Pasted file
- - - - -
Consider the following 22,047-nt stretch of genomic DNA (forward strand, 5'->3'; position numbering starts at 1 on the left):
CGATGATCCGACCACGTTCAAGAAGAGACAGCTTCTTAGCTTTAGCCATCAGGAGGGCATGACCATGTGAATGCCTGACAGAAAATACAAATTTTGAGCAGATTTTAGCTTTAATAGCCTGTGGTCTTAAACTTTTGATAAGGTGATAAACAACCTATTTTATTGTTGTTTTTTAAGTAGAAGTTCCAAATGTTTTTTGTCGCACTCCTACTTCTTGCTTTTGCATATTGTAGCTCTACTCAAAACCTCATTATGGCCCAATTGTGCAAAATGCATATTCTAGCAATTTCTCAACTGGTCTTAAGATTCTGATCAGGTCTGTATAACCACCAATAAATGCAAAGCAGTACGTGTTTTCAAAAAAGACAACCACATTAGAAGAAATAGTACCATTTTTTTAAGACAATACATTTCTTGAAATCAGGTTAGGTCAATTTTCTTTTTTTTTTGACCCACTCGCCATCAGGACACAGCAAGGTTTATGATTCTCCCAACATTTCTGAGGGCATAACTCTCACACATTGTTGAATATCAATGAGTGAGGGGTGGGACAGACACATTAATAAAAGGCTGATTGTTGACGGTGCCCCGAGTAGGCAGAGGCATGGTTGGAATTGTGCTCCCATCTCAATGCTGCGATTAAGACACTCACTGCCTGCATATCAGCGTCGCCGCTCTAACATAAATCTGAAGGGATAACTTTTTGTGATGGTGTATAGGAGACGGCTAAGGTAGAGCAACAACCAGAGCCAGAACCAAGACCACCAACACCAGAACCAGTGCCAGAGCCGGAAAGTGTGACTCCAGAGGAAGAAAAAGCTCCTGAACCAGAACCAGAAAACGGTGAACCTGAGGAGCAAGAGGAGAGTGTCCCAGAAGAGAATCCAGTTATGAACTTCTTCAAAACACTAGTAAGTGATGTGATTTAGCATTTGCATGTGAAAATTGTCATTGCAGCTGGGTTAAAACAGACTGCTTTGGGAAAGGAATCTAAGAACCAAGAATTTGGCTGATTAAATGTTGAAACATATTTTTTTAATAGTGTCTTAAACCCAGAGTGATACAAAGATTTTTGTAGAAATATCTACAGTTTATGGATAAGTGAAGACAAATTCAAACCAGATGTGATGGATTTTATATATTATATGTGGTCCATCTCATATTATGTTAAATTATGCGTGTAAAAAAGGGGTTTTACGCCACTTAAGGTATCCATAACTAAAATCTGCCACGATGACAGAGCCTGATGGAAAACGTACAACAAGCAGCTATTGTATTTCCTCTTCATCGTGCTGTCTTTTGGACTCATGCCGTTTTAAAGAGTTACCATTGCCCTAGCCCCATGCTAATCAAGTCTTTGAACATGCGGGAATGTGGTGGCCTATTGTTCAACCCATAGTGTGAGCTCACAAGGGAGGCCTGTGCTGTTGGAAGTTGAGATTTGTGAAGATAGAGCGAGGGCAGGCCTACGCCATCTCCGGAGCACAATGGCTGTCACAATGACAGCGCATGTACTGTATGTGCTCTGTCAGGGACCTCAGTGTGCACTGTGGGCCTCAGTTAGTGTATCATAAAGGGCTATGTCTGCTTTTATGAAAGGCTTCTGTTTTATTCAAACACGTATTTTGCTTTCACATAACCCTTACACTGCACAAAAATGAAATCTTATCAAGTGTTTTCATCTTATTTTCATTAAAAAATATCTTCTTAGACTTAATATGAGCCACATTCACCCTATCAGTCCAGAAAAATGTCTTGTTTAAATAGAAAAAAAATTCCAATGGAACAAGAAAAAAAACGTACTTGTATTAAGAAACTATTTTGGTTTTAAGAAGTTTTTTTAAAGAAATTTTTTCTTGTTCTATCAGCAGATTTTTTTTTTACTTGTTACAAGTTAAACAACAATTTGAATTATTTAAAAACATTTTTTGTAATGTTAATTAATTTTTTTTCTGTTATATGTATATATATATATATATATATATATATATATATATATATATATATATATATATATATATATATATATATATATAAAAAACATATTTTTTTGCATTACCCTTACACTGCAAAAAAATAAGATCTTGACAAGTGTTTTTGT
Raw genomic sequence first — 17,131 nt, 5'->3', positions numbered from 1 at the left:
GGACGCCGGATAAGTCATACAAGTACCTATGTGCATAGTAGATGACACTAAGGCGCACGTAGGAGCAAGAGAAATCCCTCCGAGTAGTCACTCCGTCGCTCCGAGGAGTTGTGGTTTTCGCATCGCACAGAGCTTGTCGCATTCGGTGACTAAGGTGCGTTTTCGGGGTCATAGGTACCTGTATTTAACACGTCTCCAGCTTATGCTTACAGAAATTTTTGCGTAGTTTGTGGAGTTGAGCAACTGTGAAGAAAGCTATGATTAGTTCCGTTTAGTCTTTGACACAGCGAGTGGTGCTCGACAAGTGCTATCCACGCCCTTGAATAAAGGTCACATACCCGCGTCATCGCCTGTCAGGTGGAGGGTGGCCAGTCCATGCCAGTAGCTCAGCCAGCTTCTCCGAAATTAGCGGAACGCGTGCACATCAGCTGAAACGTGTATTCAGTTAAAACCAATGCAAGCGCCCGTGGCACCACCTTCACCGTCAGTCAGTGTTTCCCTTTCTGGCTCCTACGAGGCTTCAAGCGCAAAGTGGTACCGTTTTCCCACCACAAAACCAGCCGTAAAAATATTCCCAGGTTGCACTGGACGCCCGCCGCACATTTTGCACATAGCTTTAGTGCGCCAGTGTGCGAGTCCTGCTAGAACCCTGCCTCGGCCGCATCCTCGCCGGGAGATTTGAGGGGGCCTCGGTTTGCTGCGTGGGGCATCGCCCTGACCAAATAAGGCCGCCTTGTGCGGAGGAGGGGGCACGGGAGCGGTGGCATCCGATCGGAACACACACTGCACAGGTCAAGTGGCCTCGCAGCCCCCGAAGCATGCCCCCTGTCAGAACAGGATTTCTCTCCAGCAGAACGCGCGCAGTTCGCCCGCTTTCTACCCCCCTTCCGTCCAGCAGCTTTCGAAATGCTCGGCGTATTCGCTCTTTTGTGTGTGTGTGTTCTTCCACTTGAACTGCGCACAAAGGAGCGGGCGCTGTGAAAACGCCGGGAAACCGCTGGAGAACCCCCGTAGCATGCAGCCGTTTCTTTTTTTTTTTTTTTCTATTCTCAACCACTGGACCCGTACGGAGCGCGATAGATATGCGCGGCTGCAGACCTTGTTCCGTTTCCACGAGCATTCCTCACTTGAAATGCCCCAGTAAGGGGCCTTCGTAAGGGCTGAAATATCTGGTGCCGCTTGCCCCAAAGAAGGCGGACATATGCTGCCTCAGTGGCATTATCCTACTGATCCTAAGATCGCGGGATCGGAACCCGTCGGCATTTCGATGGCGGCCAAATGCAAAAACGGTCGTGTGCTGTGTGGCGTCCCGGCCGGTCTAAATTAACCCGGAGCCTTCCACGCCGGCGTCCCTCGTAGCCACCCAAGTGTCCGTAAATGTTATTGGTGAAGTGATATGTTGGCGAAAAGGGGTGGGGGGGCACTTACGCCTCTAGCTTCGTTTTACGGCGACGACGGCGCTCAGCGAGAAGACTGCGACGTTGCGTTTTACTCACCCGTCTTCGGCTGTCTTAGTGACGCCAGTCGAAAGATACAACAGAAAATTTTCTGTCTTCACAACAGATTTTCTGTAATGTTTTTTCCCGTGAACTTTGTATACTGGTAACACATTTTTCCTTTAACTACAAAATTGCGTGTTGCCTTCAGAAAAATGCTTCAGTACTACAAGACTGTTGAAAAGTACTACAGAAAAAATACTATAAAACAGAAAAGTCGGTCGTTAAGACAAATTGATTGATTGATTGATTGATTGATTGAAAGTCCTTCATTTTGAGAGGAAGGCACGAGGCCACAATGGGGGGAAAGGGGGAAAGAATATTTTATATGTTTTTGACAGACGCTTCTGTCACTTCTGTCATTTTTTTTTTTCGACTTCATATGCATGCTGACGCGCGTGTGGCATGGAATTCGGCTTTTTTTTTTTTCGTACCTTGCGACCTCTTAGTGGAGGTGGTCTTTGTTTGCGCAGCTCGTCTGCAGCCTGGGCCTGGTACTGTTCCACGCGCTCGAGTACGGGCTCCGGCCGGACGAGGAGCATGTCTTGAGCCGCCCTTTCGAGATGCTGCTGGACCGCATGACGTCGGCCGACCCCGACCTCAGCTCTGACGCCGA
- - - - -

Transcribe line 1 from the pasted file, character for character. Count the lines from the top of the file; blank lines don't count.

Consider the following 22,047-nt stretch of genomic DNA (forward strand, 5'->3'; position numbering starts at 1 on the left):